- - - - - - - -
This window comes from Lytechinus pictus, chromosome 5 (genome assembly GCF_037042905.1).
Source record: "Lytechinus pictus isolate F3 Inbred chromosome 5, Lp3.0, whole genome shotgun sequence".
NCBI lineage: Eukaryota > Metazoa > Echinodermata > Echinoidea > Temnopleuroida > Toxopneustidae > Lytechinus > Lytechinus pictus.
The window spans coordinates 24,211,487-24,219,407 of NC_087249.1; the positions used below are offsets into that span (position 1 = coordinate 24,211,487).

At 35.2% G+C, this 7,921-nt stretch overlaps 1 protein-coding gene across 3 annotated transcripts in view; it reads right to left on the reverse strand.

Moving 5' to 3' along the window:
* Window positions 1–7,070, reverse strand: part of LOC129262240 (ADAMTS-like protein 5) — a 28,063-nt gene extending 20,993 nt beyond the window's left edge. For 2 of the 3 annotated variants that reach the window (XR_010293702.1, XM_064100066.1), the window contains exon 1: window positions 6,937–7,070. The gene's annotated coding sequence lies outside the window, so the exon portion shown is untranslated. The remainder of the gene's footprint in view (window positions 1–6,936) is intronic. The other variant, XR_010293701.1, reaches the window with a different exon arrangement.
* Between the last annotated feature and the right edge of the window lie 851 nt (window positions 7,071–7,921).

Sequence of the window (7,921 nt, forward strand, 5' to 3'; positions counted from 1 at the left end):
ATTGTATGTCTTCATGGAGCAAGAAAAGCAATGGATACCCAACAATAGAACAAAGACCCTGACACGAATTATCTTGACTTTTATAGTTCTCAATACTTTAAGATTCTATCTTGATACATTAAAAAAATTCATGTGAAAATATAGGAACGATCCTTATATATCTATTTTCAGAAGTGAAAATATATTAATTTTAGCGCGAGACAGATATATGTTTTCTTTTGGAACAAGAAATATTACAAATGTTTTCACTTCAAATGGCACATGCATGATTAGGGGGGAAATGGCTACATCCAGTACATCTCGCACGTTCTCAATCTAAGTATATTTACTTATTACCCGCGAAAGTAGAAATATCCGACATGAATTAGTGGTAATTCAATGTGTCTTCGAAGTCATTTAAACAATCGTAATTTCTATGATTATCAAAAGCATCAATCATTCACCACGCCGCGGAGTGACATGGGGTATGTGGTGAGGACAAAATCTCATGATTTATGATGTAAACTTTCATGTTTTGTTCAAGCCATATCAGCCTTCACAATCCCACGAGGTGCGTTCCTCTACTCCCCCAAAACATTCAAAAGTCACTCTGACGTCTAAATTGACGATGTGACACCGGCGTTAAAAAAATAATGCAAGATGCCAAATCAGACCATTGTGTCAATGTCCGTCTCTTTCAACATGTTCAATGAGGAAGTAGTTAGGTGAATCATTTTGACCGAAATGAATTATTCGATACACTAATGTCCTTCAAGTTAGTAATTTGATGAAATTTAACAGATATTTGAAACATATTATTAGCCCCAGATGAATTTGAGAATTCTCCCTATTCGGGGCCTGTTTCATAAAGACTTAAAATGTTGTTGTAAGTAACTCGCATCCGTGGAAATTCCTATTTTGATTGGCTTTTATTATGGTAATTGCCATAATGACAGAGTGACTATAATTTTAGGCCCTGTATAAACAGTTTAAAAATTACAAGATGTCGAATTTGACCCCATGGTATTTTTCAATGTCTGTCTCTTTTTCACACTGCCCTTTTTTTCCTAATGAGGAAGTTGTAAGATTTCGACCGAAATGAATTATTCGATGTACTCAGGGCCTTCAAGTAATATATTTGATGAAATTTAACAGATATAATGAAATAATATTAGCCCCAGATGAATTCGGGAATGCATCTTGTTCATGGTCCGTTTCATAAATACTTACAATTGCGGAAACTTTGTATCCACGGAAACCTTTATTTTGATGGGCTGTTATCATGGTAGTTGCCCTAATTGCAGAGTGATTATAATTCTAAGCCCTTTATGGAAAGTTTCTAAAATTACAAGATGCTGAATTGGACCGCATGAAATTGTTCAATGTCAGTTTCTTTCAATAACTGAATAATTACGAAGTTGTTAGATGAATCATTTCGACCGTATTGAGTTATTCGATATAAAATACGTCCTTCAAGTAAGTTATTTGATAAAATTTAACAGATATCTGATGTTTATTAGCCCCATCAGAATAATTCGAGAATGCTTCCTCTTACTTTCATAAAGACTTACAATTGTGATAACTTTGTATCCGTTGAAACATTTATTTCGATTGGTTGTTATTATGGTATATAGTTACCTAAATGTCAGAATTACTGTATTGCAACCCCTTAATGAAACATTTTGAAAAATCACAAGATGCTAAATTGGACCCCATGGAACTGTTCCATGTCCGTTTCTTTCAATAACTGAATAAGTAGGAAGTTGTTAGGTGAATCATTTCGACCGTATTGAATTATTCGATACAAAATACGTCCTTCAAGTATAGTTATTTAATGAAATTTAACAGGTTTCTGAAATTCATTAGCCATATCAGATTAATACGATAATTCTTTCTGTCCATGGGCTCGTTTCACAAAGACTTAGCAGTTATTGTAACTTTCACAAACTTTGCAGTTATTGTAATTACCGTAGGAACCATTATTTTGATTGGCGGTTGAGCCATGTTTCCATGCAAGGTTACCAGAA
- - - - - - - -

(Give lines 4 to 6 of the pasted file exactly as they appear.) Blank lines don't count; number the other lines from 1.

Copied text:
The window spans coordinates 24,211,487-24,219,407 of NC_087249.1; the positions used below are offsets into that span (position 1 = coordinate 24,211,487).

At 35.2% G+C, this 7,921-nt stretch overlaps 1 protein-coding gene across 3 annotated transcripts in view; it reads right to left on the reverse strand.

Moving 5' to 3' along the window: